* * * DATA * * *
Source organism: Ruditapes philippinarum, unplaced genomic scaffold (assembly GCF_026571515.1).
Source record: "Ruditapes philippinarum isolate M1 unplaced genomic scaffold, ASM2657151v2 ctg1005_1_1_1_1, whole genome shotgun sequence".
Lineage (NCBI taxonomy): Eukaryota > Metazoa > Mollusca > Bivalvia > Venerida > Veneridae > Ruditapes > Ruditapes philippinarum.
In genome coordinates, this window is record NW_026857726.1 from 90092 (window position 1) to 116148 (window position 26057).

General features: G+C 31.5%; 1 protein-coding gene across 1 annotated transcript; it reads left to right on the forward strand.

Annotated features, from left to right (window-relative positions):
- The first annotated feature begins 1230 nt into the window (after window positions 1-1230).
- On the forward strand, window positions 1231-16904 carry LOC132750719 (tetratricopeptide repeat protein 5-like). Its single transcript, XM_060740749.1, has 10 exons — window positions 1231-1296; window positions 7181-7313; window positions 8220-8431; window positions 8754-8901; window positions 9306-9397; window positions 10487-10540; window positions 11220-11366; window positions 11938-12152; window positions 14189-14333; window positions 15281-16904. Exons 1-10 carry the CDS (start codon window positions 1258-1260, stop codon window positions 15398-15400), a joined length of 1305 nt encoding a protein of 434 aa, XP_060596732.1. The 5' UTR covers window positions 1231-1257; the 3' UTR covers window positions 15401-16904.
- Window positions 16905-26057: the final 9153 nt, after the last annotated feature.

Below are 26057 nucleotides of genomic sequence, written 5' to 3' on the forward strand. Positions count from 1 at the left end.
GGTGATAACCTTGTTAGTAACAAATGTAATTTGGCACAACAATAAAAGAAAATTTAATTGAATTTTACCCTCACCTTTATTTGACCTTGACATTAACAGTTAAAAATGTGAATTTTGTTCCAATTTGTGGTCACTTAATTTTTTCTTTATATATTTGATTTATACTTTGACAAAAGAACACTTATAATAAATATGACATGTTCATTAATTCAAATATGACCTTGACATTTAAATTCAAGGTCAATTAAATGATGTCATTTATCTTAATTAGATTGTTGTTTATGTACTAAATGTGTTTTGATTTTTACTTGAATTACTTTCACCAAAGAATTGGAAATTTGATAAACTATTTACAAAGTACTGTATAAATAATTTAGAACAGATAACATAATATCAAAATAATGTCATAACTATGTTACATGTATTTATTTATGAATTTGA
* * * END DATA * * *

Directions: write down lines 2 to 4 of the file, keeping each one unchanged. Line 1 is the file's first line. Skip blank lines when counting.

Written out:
Source record: "Ruditapes philippinarum isolate M1 unplaced genomic scaffold, ASM2657151v2 ctg1005_1_1_1_1, whole genome shotgun sequence".
Lineage (NCBI taxonomy): Eukaryota > Metazoa > Mollusca > Bivalvia > Venerida > Veneridae > Ruditapes > Ruditapes philippinarum.
In genome coordinates, this window is record NW_026857726.1 from 90092 (window position 1) to 116148 (window position 26057).